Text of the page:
Cutbacks run up costs of F-22 Lockheed Martin, Air Force review plan for new jet fighter


September 16, 1997|By Greg Schneider | Greg Schneider,SUN STAFF

WASHINGTON -- The cost of a $71 million F-22 fighter plane is already going up because the Pentagon decided to buy fewer copies, and further cuts by Congress would "have a significant impact" on the price, the Air Force's top acquisitions officer said DTC yesterday.

Lt. Gen. George K. Muellner said teams from the Air Force and from the companies building the plane, led by Lockheed Martin Corp., are working to determine how this year's decision to buy 339 F-22s instead of the original 438 will affect costs.

But Muellner added that all sides are committed to keeping the purchase cost of the 339 planes at $43 billion. He said project leaders have been meeting with subcontractors at every level to determine ways to reduce the additional expenses sparked by the lower purchase order.

The hefty cost of the high-performance, super-advanced plane made it a target in the Senate. It passed a defense spending bill this summer that shaved $500 million from the $2.1 billion requested for the F-22 program in 1998.

The House, however, fully funded the program. The difference will be ironed out in conference committee.

Muellner said the Air Force is taking a positive message to Capitol Hill: The F-22, which had its first flight Sept. 7 after numerous delays, is meeting all performance expectations and is crucial to the future of the military.

"I think I'm optimistic we'll come through conference in pretty good shape," Muellner said during a news conference at the annual convention of the Air Force Association.

The general and executives from Lockheed Martin briefed reporters yesterday on the first flight of the plane, which took place at the Marietta, Ga., plant where the aircraft was assembled.

That flight was conducted without any major problems, while offering hints of the awesome capabilities anticipated from the plane. In a videotape of the flight, F-16 escort planes could be seen firing their afterburners just to keep up with the F-22, which had its landing gear down and was nowhere near full power.

A second flight test Sunday was cut short by a problem in transmitting data, and another was held yesterday.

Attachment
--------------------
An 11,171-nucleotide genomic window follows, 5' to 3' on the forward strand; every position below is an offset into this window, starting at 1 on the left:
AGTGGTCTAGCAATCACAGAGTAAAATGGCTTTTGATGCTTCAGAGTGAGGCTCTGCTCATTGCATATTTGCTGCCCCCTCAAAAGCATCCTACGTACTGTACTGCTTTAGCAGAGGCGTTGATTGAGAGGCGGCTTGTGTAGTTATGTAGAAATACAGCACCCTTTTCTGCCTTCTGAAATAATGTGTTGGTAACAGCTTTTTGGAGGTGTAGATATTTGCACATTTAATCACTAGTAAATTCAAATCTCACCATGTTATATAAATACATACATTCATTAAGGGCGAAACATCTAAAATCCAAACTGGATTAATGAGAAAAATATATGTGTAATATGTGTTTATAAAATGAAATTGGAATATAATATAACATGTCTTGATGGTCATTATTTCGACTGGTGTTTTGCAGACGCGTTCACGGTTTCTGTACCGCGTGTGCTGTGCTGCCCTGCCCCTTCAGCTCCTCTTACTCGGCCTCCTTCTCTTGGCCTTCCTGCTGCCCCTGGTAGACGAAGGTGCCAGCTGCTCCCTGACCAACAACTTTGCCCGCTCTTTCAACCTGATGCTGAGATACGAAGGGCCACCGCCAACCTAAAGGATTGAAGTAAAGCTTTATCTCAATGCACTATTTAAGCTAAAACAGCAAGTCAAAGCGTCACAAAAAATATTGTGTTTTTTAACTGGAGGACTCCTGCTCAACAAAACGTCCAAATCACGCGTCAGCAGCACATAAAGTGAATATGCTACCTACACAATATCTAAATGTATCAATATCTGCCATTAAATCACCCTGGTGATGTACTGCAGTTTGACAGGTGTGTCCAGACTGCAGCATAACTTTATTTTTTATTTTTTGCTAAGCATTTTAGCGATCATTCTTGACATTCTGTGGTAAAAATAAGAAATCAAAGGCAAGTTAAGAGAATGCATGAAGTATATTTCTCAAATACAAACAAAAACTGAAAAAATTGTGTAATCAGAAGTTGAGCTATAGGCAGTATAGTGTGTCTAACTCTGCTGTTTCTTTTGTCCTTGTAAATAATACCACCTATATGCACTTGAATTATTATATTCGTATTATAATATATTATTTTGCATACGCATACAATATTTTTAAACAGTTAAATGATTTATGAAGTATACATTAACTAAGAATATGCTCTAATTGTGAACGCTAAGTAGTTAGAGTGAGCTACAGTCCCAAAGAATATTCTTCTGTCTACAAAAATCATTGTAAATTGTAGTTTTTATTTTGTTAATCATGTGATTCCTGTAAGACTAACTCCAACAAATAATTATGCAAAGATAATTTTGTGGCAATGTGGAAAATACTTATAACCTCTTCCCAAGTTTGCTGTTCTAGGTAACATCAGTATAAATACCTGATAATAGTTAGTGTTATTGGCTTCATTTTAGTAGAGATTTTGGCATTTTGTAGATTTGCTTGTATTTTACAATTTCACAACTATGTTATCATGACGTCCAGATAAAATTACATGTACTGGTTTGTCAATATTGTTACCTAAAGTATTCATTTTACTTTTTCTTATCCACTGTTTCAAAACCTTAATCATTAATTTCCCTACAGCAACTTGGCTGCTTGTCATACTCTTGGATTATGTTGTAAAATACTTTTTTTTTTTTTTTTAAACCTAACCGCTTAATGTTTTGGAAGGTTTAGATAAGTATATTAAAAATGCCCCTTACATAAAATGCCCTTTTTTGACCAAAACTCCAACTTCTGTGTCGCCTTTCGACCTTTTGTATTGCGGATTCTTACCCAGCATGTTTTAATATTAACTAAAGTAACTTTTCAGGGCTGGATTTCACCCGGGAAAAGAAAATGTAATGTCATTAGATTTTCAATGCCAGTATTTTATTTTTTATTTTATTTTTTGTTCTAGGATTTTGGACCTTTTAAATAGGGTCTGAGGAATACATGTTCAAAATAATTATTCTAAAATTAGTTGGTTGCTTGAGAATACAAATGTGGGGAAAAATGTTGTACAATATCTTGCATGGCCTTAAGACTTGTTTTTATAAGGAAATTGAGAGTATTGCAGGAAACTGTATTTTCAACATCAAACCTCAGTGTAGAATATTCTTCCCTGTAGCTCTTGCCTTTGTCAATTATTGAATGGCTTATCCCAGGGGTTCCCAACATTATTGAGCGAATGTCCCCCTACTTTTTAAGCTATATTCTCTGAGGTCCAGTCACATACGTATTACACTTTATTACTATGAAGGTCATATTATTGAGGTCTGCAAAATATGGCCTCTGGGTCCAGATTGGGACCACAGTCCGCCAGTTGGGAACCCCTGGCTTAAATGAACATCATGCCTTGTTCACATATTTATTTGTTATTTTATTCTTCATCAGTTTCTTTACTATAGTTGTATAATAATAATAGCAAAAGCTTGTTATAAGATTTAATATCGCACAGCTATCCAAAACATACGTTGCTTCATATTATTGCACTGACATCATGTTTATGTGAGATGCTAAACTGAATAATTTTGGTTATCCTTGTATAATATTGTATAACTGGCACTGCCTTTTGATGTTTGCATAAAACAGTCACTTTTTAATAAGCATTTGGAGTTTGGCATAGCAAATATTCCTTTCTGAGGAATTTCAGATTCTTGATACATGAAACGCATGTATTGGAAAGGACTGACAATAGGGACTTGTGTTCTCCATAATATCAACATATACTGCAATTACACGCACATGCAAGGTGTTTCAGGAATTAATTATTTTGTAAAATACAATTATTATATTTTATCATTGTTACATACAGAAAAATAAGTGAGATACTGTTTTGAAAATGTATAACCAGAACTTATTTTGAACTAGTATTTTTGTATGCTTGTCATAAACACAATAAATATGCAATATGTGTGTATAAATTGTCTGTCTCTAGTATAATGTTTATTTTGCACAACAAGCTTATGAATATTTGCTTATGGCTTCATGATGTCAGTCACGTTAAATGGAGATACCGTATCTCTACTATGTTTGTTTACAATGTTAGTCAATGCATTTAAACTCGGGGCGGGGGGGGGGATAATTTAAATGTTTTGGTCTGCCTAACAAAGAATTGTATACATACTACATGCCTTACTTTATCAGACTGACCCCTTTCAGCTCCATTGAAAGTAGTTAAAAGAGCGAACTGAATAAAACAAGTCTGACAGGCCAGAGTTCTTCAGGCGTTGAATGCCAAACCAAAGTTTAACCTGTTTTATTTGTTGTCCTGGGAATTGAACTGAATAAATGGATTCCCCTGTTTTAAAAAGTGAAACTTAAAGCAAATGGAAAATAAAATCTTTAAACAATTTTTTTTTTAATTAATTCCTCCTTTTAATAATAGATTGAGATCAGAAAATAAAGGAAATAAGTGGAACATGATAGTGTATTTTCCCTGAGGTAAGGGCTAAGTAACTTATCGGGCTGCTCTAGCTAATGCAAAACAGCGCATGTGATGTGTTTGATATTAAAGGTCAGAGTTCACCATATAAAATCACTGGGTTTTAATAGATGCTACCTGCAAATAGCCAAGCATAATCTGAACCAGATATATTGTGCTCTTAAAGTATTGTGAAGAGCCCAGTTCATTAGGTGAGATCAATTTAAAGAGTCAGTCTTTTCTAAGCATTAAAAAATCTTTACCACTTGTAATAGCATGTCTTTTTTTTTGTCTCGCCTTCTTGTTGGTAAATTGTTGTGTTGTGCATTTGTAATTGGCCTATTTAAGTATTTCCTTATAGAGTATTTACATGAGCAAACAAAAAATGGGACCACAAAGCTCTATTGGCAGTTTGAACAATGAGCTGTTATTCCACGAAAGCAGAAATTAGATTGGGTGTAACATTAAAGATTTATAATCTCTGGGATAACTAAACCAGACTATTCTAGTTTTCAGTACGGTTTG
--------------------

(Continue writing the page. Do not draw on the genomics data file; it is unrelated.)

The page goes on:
In a military study released in June called the Quadrennial Defense Review, the Pentagon used the overwhelming effectiveness of the plane as part of its reasoning in reducing the purchase order from 438 to 339.

It also slowed production timetables from a peak of 48 planes a year to 36 a year.

Muellner said the Air Force and Lockheed Martin should reach a contract setting costs for that new rate by the middle of next year.

Tom Burbage, F-22 program manager for Lockheed Martin, said the cost of each plane always goes up when the total number purchased goes down, but that the company expects to continue to find ways to save money.

The aerospace giant, based in Bethesda, said its engineers are also working to hold down costs on another major warplane program, the Joint Strike Fighter.

Planned to one day serve as the economical, work-horse partner to the elite F-22, the Joint Strike Fighter is a huge potential contract that Lockheed Martin is vying with Boeing Co. to build.

British Aerospace and Northrop Grumman Corp. both joined Lockheed Martin's design team earlier this year, and the Joint Strike Fighter program manager said yesterday that their capabilities have enabled his company to avoid investing "millions of dollars" in equipment.

David Wheaton, speaking at a JSF team luncheon sponsored by British Aerospace, said the other two companies augment what Lockheed Martin can do.

Northrop Grumman, for instance, has expertise in forming and bonding composite materials, and British Aerospace has other cutting-edge technology that keep Lockheed Martin from having invest in costly equipment, he said.

That team and Boeing's team are building prototype Joint Strike Fighters that will fly in 2000 so the Pentagon can pick a winner in 2001.

Pub Date: 9/16/97

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